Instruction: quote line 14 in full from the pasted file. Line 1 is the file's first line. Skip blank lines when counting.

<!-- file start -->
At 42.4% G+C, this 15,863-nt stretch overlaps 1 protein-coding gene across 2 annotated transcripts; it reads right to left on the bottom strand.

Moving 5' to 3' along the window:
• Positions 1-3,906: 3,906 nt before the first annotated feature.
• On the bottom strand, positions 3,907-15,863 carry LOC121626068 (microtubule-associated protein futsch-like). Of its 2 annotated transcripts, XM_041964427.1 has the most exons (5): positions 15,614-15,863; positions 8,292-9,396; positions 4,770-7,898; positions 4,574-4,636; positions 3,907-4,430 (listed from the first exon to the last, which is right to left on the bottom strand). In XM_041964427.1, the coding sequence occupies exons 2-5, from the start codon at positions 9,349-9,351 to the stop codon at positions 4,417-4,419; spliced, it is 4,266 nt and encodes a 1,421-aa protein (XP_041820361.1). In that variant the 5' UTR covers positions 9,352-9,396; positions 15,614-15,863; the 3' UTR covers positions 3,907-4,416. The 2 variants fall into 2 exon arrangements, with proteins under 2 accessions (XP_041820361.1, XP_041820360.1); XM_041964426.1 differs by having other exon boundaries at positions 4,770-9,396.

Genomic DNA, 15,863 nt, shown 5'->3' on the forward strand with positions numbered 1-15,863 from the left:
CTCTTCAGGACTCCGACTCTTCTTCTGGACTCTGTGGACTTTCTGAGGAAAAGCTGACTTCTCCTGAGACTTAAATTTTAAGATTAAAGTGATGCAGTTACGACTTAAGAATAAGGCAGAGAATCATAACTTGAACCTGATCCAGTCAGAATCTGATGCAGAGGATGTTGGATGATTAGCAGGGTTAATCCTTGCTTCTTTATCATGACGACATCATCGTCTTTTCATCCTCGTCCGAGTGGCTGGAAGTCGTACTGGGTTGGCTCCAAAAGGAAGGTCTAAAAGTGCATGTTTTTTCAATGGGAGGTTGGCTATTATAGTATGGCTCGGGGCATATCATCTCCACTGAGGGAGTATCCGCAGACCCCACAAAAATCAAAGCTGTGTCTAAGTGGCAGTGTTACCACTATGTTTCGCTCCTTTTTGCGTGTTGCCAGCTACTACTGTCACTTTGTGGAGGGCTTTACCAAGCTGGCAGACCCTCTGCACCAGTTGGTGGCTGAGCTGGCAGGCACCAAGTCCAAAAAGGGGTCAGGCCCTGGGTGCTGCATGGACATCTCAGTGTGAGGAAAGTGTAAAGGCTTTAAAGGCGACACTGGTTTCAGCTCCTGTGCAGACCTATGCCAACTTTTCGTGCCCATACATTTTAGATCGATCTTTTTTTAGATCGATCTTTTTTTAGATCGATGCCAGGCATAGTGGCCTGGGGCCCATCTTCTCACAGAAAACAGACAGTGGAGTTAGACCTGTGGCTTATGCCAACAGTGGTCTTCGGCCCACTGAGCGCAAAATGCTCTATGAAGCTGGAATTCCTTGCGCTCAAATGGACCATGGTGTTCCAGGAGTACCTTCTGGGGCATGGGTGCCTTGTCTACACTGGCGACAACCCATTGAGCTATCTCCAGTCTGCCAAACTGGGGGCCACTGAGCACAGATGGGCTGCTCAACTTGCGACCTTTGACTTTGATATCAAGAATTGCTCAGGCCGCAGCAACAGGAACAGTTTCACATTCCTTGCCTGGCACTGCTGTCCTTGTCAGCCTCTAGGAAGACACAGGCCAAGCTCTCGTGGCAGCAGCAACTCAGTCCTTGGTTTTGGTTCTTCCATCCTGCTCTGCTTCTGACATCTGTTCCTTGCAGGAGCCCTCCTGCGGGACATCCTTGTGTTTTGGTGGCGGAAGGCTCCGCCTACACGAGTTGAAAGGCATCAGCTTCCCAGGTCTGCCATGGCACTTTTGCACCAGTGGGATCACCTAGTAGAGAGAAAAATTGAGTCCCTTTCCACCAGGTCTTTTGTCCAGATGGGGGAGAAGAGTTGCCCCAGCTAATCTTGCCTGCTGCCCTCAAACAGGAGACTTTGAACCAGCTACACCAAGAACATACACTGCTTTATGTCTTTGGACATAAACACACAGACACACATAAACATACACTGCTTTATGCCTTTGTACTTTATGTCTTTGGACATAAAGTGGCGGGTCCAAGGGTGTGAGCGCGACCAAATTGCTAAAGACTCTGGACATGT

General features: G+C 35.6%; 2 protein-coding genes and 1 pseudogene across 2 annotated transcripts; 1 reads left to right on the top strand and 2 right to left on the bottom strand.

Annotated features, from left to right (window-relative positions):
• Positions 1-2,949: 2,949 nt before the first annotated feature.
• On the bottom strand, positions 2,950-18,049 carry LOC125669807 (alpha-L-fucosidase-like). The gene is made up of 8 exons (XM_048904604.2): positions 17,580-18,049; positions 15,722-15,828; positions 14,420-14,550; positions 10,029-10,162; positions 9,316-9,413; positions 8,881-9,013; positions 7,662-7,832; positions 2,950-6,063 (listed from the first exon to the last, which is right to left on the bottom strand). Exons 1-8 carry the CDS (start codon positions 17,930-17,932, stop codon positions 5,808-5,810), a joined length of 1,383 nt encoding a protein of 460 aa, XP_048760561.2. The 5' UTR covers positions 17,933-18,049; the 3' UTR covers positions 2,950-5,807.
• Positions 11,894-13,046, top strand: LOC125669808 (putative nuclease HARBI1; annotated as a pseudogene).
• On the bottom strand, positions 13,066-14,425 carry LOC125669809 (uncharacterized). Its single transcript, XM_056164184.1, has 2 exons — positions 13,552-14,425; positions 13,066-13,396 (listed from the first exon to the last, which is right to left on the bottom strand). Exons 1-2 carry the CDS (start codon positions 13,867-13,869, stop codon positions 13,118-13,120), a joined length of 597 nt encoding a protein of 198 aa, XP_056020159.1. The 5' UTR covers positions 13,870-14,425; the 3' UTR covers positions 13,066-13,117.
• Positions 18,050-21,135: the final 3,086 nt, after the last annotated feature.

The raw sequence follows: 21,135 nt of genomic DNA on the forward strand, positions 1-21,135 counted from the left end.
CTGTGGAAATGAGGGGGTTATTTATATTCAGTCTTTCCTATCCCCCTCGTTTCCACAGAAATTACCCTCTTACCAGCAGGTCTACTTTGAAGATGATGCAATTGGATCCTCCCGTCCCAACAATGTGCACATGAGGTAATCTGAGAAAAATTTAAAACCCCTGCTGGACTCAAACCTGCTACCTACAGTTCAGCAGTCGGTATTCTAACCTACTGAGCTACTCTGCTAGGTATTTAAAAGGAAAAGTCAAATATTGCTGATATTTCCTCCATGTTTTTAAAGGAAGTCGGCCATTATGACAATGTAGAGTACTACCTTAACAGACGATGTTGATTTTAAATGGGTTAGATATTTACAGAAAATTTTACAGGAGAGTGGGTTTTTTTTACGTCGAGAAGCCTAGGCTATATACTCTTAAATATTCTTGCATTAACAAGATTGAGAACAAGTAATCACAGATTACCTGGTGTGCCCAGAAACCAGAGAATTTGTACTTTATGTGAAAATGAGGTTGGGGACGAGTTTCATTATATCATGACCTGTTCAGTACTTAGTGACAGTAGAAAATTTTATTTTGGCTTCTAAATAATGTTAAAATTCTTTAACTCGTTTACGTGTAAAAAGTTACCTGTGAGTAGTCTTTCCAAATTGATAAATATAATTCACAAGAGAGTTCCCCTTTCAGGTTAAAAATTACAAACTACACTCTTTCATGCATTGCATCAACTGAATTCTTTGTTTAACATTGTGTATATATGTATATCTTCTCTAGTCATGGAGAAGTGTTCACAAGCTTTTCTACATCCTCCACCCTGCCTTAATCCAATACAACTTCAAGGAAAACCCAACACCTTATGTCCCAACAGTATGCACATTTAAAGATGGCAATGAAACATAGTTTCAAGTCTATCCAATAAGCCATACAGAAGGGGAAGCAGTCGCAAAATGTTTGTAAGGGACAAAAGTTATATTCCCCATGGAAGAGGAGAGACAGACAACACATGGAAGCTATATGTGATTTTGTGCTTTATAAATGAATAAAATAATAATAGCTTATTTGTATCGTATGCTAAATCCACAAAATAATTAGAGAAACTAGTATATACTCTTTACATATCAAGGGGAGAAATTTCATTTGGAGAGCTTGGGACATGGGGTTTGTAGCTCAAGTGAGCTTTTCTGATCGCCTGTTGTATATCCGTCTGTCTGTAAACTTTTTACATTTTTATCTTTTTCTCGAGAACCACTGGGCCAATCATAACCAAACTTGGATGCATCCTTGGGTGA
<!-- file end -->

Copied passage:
The raw sequence follows: 21,135 nt of genomic DNA on the forward strand, positions 1-21,135 counted from the left end.